There are two players – the **row player** and the **column player** and there are two possible zero-sum games described in the picture below. For each of these games the row players has two strategies T (top) and Bottom (B) and the column player has two strategies L (left) and R (right). The entries in each game are the payoffs that the column player pays the row player, so if the game on the left is played, the row player chooses T and the column player chooses L, then the column player pays 1 to the row player.

## The repeated game scenario

One of these two games is chosen at random with probability 1/2. And both players don’t know which one was chosen. Once this is done the game is repeated infinitely many times. The players dont know what are the payoffs in each round! But the players do know after each round how the other players played. Both players want to guarantee as high as possible average payoff (as the number of repetitions tend to infinity).

We first ask what are the payoff that each player can guarantee. If the row player chooses a mixed strategy of playing T and B with equal probabilities he can guarantee that his expected average gain will be 1/4. The column player can also choose a mixed 1/2 1/2 strategy and guarantee that the expected amount of payment for each round is at most 1/4. So this is the value of the game.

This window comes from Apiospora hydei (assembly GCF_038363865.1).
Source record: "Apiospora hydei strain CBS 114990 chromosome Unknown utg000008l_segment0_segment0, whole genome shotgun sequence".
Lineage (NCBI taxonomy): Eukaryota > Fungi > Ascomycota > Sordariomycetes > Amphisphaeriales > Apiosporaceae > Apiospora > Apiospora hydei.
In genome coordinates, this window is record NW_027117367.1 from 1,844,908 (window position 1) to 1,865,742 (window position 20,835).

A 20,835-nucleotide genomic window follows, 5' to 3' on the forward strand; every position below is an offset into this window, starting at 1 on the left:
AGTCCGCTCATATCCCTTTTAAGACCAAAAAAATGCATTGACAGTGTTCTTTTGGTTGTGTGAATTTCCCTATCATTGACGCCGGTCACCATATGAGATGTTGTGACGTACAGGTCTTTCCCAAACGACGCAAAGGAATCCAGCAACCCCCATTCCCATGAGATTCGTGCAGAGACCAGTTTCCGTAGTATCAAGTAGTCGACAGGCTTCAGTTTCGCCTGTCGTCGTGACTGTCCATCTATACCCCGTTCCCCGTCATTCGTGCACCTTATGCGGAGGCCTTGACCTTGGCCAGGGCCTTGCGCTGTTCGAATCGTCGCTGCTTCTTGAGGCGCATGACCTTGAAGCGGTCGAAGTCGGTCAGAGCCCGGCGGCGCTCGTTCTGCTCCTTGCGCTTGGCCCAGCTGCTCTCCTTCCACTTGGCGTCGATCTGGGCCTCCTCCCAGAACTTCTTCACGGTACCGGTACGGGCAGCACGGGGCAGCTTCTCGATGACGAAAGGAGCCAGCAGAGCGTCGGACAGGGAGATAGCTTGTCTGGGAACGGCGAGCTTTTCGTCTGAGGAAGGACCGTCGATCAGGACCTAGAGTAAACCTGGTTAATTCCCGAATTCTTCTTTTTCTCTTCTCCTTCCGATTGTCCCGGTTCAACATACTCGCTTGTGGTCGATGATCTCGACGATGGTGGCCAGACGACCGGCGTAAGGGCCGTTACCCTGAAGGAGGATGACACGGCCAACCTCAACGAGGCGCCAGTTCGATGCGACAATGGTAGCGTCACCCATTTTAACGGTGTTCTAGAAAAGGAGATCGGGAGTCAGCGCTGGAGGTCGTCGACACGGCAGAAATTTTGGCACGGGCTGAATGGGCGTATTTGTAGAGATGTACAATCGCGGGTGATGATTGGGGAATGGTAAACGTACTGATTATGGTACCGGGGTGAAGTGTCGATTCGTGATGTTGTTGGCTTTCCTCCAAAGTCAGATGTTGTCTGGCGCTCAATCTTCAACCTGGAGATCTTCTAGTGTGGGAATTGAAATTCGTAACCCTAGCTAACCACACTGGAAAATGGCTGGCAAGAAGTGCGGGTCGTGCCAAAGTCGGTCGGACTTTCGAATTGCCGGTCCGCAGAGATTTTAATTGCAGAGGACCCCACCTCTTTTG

## Enters one side information

**Now comes the twist:** Suppose that the row player is told which game is played.

### TYI: How much on average can the row player guarantee?

In the picture above you see Bob Aumann discusses this game during a celebration for his former student Professor Shmuel Zamir.

**Happy birthday, Shmuel!**

I suppose that they know what strategy the other person chose in the previous round, right? Otherwise they couldn’t do much.

Yes yes!!!

Seems to me like still only 1/4. It is enough for the column player to mirror the distribution of the choices of the row player up to that point (i.e. P(R_n)=p=P(T) and P(L_n)=1-p=P(B)) to make the row player’s best choice p=1/2).

There’s no reason for Row’s p to be fixed during the game, which I think your optimization assumes. By playing T and B in blocks of varying (increasing) lengths row can manipulate column to play (in the first game) L with higher probability on the turns in which row will play T than on those he plays B. I haven’t worked out if it’s possible to choose the lengths such that row’s gains are consistently above 0.25 but I think it is; it’s definitely possible as the limsup, e.g. by doing

100 B, 100 T, 100 B, 100 T, 200 B, 200 T, 400 T, 400 B…

So that during every batch of T’s starting from the second, the probability of column choosing L would range from 2/3 down to 2/4, averaging to 2*ln(4/3) ≈ 0.575. Thus by the end of every T block, the total gain would be half that, 0.288, since half the time was spent in T blocks; but at the end of every B block it would be a third, 0.192, since only a third of the time was in T blocks.

Just to clarify: both players have perfect knowledge of the full settings: that they both get opponent’s strategy in previous round, that row player knows what game is played, that only one game is played (infinitely many times) etc.?

Thanks for the question: yes, yes, yes, yes!